Could the Oregon standoff turn deadly? Oregon’s governor is calling on federal authorities to handle the armed group of milita occupying a local nature reserve as protest, and says it’s time to end it. But the militiamen are vowing not to back down.
The armed group’s spokesman, LaVoy Finicum, told Oregon Public Broadcasting on Wednesday they have “no plans to leave.”
“We are very strong, very firm. This facility will not go back to the federal government, ever,” Finicum told OPB.
Federal, state and local law enforcement officers have been sent to the remote area but so far have avoided doing anything that might provoke a confrontation. That may end soon.
Exasperated by a tense situation that has caused fear among some southeastern Oregon residents since it began Jan. 2, Gov. Kate Brown called on federal officials to “move quickly to end the occupation and hold all of the wrongdoers accountable.”
Since the standoff began Jan. 2, one occupier was arrested for unauthorized use of a vehicle after driving a vehicle owned by the refuge into the town of Burns, and a Montana man who was stopped by Oregon State Police last week for a lighting violation was arrested on charges of being a felon in possession of a firearm.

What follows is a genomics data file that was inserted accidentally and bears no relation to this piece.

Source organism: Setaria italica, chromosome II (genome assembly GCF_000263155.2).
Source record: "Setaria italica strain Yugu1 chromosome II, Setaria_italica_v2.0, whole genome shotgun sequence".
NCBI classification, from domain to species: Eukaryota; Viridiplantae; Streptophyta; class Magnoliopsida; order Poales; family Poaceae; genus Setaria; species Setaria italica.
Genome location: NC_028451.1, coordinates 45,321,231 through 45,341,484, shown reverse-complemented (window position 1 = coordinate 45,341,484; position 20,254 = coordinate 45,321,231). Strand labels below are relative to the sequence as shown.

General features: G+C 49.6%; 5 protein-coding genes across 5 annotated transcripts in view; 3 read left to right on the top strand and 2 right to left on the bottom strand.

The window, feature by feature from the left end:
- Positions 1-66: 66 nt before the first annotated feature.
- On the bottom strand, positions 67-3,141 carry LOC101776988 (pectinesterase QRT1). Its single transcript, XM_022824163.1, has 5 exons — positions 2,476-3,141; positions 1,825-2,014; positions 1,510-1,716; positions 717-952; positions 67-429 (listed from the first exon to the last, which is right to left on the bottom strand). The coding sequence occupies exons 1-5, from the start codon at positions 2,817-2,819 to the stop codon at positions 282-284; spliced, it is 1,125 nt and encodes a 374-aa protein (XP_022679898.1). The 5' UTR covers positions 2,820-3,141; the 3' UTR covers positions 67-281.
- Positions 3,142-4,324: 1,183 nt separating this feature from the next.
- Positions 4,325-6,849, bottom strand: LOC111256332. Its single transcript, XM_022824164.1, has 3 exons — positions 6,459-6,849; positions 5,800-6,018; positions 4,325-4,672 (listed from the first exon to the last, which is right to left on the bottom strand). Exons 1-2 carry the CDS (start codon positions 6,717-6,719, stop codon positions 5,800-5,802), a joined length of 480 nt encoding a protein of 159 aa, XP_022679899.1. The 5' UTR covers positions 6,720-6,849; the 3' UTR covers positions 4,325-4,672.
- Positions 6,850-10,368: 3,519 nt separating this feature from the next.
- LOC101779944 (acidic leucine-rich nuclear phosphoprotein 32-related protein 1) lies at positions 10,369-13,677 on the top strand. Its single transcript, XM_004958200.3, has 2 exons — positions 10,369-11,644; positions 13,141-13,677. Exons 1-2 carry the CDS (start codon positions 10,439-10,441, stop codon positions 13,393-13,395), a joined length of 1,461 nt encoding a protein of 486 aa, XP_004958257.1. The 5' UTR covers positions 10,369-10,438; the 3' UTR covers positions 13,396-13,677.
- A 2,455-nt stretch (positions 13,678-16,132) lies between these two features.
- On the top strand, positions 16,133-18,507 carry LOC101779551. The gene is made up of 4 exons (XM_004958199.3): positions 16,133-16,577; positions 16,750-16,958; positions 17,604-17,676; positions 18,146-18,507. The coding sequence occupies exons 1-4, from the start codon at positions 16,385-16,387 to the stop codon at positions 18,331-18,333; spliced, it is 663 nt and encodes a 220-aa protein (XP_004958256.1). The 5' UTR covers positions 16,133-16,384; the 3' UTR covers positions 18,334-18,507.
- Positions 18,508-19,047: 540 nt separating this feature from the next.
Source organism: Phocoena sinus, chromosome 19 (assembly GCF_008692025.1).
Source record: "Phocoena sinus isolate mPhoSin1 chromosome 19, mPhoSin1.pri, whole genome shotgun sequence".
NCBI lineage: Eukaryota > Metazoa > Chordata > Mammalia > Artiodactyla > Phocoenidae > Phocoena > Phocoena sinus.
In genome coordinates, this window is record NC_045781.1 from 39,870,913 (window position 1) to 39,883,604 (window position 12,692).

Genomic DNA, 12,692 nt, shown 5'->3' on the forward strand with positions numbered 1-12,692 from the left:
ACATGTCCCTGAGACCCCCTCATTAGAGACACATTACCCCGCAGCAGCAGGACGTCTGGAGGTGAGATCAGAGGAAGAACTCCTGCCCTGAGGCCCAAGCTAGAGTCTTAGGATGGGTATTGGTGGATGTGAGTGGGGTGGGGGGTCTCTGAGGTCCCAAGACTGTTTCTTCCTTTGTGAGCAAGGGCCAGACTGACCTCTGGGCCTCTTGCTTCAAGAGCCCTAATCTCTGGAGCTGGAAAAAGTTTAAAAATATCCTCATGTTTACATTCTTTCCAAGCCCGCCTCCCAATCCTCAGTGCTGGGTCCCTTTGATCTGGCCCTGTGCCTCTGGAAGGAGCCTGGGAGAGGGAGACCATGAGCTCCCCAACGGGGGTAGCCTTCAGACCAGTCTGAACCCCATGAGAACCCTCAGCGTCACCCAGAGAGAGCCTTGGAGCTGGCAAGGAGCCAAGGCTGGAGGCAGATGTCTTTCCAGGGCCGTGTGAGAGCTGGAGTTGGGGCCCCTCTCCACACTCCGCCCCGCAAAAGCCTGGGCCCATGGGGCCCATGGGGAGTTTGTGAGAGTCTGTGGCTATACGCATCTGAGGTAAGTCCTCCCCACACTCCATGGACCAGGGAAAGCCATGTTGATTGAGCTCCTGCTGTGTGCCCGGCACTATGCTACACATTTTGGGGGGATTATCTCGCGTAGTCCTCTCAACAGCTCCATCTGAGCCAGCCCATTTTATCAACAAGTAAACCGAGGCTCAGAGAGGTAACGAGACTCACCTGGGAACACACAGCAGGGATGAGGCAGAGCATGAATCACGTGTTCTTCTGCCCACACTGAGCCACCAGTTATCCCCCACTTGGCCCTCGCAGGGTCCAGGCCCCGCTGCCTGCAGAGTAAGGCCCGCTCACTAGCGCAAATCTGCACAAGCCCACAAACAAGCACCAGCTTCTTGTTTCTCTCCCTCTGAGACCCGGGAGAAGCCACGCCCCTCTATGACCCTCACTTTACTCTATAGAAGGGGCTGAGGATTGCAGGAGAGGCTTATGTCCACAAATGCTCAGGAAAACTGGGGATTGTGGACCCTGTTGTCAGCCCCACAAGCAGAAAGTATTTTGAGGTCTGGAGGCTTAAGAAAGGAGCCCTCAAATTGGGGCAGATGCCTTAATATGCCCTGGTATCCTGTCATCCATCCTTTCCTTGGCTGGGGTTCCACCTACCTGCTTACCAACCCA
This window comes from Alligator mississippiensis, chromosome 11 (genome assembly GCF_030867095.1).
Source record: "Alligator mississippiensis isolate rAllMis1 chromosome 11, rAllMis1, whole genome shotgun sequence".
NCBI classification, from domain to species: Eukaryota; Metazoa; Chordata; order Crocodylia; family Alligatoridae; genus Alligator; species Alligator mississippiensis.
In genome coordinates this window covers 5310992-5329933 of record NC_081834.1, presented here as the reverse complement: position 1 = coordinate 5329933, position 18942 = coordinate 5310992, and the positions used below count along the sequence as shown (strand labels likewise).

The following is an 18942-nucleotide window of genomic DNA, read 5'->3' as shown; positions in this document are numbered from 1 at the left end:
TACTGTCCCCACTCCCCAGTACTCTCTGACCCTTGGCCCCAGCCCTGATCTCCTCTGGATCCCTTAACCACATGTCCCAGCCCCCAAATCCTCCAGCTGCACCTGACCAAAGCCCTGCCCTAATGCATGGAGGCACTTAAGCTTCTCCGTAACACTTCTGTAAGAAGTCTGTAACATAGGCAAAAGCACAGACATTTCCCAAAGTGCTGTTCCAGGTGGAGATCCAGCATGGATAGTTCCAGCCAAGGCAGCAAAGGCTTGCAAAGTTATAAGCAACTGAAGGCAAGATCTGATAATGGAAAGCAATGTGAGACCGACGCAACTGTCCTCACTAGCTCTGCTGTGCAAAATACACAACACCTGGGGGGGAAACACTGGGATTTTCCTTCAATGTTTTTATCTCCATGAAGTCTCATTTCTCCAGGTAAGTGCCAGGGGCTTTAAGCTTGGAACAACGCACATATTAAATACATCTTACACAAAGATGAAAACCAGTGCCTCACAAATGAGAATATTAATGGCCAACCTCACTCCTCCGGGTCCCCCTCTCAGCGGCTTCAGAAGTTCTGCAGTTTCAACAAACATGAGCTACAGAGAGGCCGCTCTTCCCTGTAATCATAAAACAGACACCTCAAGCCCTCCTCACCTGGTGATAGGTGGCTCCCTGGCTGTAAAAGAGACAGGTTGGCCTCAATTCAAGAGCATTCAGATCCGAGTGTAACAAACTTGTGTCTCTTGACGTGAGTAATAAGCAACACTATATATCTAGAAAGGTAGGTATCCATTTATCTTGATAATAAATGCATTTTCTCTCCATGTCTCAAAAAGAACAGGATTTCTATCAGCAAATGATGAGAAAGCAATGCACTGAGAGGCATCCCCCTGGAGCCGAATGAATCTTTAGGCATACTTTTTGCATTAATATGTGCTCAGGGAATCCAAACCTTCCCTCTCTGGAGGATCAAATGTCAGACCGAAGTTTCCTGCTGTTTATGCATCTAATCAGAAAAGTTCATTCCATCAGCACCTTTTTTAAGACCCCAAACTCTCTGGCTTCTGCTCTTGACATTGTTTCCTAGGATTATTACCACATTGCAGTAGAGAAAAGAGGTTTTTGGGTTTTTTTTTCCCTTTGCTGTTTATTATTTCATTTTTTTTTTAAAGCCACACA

While many people in the region sympathize with Ammon Bundy and his group’s complaints about federal management of public lands, they have expressed fear as the occupation continues, and there’s been a growing call for the occupiers to go home.
Harney County Judge Steve Grasty has been at the forefront of efforts among locals to show Bundy and his followers they are not welcome. Grasty said Bundy — who is not from Oregon — should get the point that he and his followers need to go back to their home states and leave Harney County alone.
“It seems like he’s out of touch with reality,” Grasty told the AP from Burns.
Grasty said he would like law enforcement to turn up the heat on Bundy and his fellow occupiers — perhaps isolate them by closing off roads leading to the refuge.
“I hope they lock it down. People shouldn’t be coming and going. Maybe it’s time,” he said.
Bundy initially took over the refuge to protest prison terms for two local ranchers convicted of setting fires on federal lands. After the ranchers voluntarily reported to prison, Bundy has justified the occupation by saying he wants federal lands in Harney County turned over to local residents, among other demands. He has also said he is obeying a divine command.
The Associated Press contributed to this article